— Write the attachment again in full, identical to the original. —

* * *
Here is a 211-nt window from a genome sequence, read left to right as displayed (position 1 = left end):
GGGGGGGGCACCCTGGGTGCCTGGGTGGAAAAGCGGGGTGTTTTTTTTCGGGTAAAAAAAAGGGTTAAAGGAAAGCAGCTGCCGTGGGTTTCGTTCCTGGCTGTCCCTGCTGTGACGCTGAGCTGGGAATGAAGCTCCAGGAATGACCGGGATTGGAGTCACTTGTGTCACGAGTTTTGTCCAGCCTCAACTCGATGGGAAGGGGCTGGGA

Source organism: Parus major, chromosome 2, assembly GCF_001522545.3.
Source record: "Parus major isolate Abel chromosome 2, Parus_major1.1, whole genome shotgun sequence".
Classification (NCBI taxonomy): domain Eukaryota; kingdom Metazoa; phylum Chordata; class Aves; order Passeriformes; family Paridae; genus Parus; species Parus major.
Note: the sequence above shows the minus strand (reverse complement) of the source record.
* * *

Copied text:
Here is a 211-nt window from a genome sequence, read left to right as displayed (position 1 = left end):
GGGGGGGGCACCCTGGGTGCCTGGGTGGAAAAGCGGGGTGTTTTTTTTCGGGTAAAAAAAAGGGTTAAAGGAAAGCAGCTGCCGTGGGTTTCGTTCCTGGCTGTCCCTGCTGTGACGCTGAGCTGGGAATGAAGCTCCAGGAATGACCGGGATTGGAGTCACTTGTGTCACGAGTTTTGTCCAGCCTCAACTCGATGGGAAGGGGCTGGGA

Source organism: Parus major, chromosome 2, assembly GCF_001522545.3.
Source record: "Parus major isolate Abel chromosome 2, Parus_major1.1, whole genome shotgun sequence".
Classification (NCBI taxonomy): domain Eukaryota; kingdom Metazoa; phylum Chordata; class Aves; order Passeriformes; family Paridae; genus Parus; species Parus major.
Note: the sequence above shows the minus strand (reverse complement) of the source record.